The incubator’s chief contribution was to help the company secure a grant from the government’s Department of Science and Technology to build machines to process millets. Millet Machine and Tools was set up as an extension of Earth360 by Kumar and some friends, all engineers. With two DST grants of Rs. 5 lakh and Rs. 7 lakh, they set up a workshop in Kadiri, a town in Anantapur district. The outfit has built a prototype for processing millets.
In 2018, ISEED helped residents of Venkatagiri, Madhavamala and Srikalahasti villages set up craft centres in Andhra Pradesh – rural tourism businesses to supplement their incomes. Venkatagiri produces saris; Madhavamala is known for woodwork; and Srikalahasti is home to kalamkari artists.
Mumbai-based Grassroutes Journeys began promoting rural tourism in Maharashtra in 2009. In December 2017, it won a state government contract to set up homestays in these villages. “Although we have models on setting up, it is always good to know local stakeholders,” said Misha Bhatt, who oversees Grassroutes’ government collaborations. ISEED linked the team to other social enterprises, academics working on similar areas, farmer-producer organisations and local administration.
Prasad visited Madhavamal and Srikalahasti in May 2018. “We didn’t even know the language but Prof. Prasad, who is from Andhra, did,” said Bhatt. The project is run in partnership with the Andhra Pradesh Tourism Authority.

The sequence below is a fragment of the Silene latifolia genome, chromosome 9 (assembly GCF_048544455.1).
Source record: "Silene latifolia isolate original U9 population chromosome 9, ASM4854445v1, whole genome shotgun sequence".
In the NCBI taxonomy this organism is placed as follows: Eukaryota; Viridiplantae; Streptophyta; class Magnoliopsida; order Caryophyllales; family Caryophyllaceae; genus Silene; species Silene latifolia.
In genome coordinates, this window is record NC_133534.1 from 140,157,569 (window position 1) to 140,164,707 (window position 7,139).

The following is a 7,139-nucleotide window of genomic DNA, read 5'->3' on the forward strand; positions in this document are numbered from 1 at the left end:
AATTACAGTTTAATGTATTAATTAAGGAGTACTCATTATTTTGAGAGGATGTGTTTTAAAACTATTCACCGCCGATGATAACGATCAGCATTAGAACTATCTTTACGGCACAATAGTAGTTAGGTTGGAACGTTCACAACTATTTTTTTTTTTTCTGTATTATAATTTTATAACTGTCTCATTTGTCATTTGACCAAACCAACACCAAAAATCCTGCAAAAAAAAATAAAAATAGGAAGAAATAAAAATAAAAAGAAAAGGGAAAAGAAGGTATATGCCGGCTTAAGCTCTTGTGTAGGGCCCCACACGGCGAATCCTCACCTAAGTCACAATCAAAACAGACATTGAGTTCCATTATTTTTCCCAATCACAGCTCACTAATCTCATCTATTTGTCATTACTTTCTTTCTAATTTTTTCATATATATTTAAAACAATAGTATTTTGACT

Residents of other rural centres on Grassroutes’ map have attended IRMA’s workshops. “Social entrepreneurs don’t get the sort of seed funding other start-ups get. It’s very difficult for villagers to connect, attend workshops, get trained,” explained Bhatt. “ISEED offers excellent training on things like accounting and project planning. It allows entrepreneurs from different states to meet, share ideas and co-create.” They are now collaborating on developing a training module on community-based tourism.
Collecting, sorting, recycling
In 2012, Ashish Agarwal was part of a team of IRMA students that developed a business model for rag-picking women. It was for a competition at the Indian Institute of Human Settlements, Bengaluru. “We had no intention of taking it further,” he said. But IIHS staff put him in touch with Ahmedabad NGO Manav Sadhna. Many of the children the NGO worked with had mothers and sisters who were rag-pickers.
Upon graduating, Agarwal joined a World Bank project in Bihar. Before leaving for the state, he built “a final model” for a business that would be self-sustaining and address women’s empowerment and waste-management, for Manav Sadhna. By November 2014, when it was ready to launch, Agarwal was in Bihar. He went back to attend the launch and “never left”. Paryavaran Mitra, an NGO allied with Manav Sadhna, was born.
It runs four waste collection centres in Ahmedabad slums, all run by women.Women rag-pickers are organised and work with the centres instead of junkyards where they were exploited. Collectively, the centres empower 250-300 “sisters” who find support also if their husbands are unemployed or children out of school. Even their health is taken care of. Last year, Paryavaran Mitra teamed up with the United Nations Development Programme and Ahmedabad Cantonment Board to collect and process waste from the 3,500 households in the cantonment. Over the past six months, ISEED has trained some of the women at the four centres to set up and run self-help groups and connected the NGO with similar enterprises and models elsewhere. It has also extended financial assistance to Agarwal for six months.